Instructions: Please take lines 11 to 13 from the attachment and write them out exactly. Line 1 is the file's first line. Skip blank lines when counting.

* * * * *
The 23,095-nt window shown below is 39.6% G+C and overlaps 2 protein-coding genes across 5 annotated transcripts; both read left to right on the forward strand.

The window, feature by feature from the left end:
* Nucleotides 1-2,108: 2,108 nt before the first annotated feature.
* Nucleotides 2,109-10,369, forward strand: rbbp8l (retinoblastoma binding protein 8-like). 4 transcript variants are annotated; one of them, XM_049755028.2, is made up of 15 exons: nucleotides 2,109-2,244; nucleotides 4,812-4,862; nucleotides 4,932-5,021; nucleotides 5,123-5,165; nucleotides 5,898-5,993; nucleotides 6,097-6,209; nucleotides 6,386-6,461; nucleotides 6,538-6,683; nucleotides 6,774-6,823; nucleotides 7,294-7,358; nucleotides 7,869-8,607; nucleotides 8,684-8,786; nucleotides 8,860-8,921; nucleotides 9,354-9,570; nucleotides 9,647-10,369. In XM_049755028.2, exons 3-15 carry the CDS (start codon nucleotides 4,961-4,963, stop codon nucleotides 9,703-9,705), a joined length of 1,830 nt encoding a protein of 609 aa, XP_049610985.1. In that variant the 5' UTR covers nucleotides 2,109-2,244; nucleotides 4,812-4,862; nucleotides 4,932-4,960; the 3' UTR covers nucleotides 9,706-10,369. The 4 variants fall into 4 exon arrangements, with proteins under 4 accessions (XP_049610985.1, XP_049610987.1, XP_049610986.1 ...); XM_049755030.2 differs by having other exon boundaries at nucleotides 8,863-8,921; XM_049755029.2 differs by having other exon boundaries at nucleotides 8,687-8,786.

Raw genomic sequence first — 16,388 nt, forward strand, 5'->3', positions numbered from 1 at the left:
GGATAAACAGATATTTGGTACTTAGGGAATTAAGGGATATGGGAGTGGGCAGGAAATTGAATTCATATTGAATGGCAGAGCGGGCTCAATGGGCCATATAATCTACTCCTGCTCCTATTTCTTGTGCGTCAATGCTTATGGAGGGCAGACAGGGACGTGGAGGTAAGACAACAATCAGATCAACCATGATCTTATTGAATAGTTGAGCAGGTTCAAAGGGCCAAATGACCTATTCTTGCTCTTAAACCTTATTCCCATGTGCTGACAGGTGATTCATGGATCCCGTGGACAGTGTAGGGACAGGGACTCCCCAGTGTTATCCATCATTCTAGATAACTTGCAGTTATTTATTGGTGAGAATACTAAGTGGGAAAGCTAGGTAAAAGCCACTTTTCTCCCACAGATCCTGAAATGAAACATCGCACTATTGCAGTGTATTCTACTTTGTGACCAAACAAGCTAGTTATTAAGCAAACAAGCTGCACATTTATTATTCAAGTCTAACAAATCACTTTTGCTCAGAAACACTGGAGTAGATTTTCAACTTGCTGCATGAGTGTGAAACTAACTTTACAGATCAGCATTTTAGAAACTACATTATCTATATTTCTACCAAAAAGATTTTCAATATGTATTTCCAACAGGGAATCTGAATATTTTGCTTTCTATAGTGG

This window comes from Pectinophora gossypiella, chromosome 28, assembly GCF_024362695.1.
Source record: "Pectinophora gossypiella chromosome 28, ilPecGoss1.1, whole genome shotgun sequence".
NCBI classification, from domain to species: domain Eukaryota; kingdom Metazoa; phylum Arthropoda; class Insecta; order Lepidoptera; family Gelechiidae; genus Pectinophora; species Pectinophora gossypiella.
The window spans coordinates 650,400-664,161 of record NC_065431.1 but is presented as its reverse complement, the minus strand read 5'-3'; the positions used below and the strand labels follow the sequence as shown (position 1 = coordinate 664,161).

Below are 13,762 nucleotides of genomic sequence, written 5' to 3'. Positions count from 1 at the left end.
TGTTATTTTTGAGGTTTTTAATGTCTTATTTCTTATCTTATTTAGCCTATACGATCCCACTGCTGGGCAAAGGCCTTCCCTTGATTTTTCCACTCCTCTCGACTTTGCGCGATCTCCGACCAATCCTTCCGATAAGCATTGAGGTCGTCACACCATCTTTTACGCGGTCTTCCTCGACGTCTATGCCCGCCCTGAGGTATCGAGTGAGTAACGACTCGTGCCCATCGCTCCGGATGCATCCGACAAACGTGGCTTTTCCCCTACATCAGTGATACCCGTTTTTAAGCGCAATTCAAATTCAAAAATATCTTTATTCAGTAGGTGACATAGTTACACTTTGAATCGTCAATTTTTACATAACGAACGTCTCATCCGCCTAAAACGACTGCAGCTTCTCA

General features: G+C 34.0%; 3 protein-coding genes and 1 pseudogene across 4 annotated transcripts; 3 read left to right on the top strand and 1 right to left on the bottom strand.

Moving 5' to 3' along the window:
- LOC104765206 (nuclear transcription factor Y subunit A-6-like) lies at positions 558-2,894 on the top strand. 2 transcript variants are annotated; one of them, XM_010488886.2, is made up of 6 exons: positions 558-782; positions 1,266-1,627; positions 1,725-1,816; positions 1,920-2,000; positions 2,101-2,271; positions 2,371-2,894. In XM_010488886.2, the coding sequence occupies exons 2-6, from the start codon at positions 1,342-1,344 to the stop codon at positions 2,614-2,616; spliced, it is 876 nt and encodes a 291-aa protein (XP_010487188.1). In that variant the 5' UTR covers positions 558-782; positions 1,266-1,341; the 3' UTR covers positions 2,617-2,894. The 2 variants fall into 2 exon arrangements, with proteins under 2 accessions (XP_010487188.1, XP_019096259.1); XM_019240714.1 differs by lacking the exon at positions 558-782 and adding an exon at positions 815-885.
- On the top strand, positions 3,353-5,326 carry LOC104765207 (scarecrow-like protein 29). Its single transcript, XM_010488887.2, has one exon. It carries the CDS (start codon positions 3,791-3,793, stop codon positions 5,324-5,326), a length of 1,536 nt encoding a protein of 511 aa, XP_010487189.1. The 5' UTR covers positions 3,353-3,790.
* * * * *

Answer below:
Below are 13,762 nucleotides of genomic sequence, written 5' to 3'. Positions count from 1 at the left end.
TGTTATTTTTGAGGTTTTTAATGTCTTATTTCTTATCTTATTTAGCCTATACGATCCCACTGCTGGGCAAAGGCCTTCCCTTGATTTTTCCACTCCTCTCGACTTTGCGCGATCTCCGACCAATCCTTCCGATAAGCATTGAGGTCGTCACACCATCTTTTACGCGGTCTTCCTCGACGTCTATGCCCGCCCTGAGGTATCGAGTGAGTAACGACTCGTGCCCATCGCTCCGGATGCATCCGACAAACGTGGCTTTTCCCCTACATCAGTGATACCCGTTTTTAAGCGCAATTCAAATTCAAAAATATCTTTATTCAGTAGGTGACATAGTTACACTTTGAATCGTCAATTTTTACATAACGAACGTCTCATCCGCCTAAAACGACTGCAGCTTCTCA

General features: G+C 34.0%; 3 protein-coding genes and 1 pseudogene across 4 annotated transcripts; 3 read left to right on the top strand and 1 right to left on the bottom strand.